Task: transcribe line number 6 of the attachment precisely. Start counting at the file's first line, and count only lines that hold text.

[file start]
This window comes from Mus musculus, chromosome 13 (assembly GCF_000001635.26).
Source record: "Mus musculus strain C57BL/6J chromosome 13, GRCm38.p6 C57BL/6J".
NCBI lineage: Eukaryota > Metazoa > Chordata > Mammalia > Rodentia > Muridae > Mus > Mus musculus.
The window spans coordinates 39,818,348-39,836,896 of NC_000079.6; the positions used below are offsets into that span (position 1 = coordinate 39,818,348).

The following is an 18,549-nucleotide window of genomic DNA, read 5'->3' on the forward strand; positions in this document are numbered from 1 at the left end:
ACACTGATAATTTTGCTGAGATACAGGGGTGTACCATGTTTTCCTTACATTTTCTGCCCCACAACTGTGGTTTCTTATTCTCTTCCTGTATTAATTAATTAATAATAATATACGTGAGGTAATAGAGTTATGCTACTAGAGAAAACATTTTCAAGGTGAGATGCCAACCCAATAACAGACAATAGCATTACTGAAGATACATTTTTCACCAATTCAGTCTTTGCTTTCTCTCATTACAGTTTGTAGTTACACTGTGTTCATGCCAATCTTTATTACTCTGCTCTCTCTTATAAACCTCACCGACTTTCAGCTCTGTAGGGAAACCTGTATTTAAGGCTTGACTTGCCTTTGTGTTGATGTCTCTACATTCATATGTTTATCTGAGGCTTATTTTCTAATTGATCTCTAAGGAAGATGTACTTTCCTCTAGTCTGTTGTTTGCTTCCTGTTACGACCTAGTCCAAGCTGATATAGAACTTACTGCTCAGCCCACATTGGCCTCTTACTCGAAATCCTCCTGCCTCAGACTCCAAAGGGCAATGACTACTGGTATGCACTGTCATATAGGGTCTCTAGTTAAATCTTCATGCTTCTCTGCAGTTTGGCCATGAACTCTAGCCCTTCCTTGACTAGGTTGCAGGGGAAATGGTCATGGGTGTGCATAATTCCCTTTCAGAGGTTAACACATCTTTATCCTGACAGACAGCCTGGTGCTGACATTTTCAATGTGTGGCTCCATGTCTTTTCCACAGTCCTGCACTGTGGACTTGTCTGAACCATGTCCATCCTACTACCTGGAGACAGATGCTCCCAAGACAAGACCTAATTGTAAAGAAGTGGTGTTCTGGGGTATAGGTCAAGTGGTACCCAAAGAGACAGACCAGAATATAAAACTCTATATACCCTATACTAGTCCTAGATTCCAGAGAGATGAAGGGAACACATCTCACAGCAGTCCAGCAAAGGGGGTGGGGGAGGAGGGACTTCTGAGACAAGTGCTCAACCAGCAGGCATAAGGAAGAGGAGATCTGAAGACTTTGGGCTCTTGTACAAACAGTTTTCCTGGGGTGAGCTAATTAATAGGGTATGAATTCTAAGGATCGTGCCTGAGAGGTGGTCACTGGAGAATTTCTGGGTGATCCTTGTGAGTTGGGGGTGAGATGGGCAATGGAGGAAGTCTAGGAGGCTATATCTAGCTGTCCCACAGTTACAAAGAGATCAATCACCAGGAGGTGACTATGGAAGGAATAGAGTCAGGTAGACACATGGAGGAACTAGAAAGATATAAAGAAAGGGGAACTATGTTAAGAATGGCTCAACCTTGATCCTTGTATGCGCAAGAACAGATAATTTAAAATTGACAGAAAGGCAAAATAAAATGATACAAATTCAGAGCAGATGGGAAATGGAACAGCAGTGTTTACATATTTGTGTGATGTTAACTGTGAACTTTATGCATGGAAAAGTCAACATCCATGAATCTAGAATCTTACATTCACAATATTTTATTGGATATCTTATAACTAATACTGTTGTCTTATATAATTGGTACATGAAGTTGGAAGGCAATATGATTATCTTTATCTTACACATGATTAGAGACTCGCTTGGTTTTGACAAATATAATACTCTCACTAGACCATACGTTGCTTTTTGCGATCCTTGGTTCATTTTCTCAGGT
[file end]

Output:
ACACTGATAATTTTGCTGAGATACAGGGGTGTACCATGTTTTCCTTACATTTTCTGCCCCACAACTGTGGTTTCTTATTCTCTTCCTGTATTAATTAATTAATAATAATATACGTGAGGTAATAGAGTTATGCTACTAGAGAAAACATTTTCAAGGTGAGATGCCAACCCAATAACAGACAATAGCATTACTGAAGATACATTTTTCACCAATTCAGTCTTTGCTTTCTCTCATTACAGTTTGTAGTTACACTGTGTTCATGCCAATCTTTATTACTCTGCTCTCTCTTATAAACCTCACCGACTTTCAGCTCTGTAGGGAAACCTGTATTTAAGGCTTGACTTGCCTTTGTGTTGATGTCTCTACATTCATATGTTTATCTGAGGCTTATTTTCTAATTGATCTCTAAGGAAGATGTACTTTCCTCTAGTCTGTTGTTTGCTTCCTGTTACGACCTAGTCCAAGCTGATATAGAACTTACTGCTCAGCCCACATTGGCCTCTTACTCGAAATCCTCCTGCCTCAGACTCCAAAGGGCAATGACTACTGGTATGCACTGTCATATAGGGTCTCTAGTTAAATCTTCATGCTTCTCTGCAGTTTGGCCATGAACTCTAGCCCTTCCTTGACTAGGTTGCAGGGGAAATGGTCATGGGTGTGCATAATTCCCTTTCAGAGGTTAACACATCTTTATCCTGACAGACAGCCTGGTGCTGACATTTTCAATGTGTGGCTCCATGTCTTTTCCACAGTCCTGCACTGTGGACTTGTCTGAACCATGTCCATCCTACTACCTGGAGACAGATGCTCCCAAGACAAGACCTAATTGTAAAGAAGTGGTGTTCTGGGGTATAGGTCAAGTGGTACCCAAAGAGACAGACCAGAATATAAAACTCTATATACCCTATACTAGTCCTAGATTCCAGAGAGATGAAGGGAACACATCTCACAGCAGTCCAGCAAAGGGGGTGGGGGAGGAGGGACTTCTGAGACAAGTGCTCAACCAGCAGGCATAAGGAAGAGGAGATCTGAAGACTTTGGGCTCTTGTACAAACAGTTTTCCTGGGGTGAGCTAATTAATAGGGTATGAATTCTAAGGATCGTGCCTGAGAGGTGGTCACTGGAGAATTTCTGGGTGATCCTTGTGAGTTGGGGGTGAGATGGGCAATGGAGGAAGTCTAGGAGGCTATATCTAGCTGTCCCACAGTTACAAAGAGATCAATCACCAGGAGGTGACTATGGAAGGAATAGAGTCAGGTAGACACATGGAGGAACTAGAAAGATATAAAGAAAGGGGAACTATGTTAAGAATGGCTCAACCTTGATCCTTGTATGCGCAAGAACAGATAATTTAAAATTGACAGAAAGGCAAAATAAAATGATACAAATTCAGAGCAGATGGGAAATGGAACAGCAGTGTTTACATATTTGTGTGATGTTAACTGTGAACTTTATGCATGGAAAAGTCAACATCCATGAATCTAGAATCTTACATTCACAATATTTTATTGGATATCTTATAACTAATACTGTTGTCTTATATAATTGGTACATGAAGTTGGAAGGCAATATGATTATCTTTATCTTACACATGATTAGAGACTCGCTTGGTTTTGACAAATATAATACTCTCACTAGACCATACGTTGCTTTTTGCGATCCTTGGTTCATTTTCTCAGGT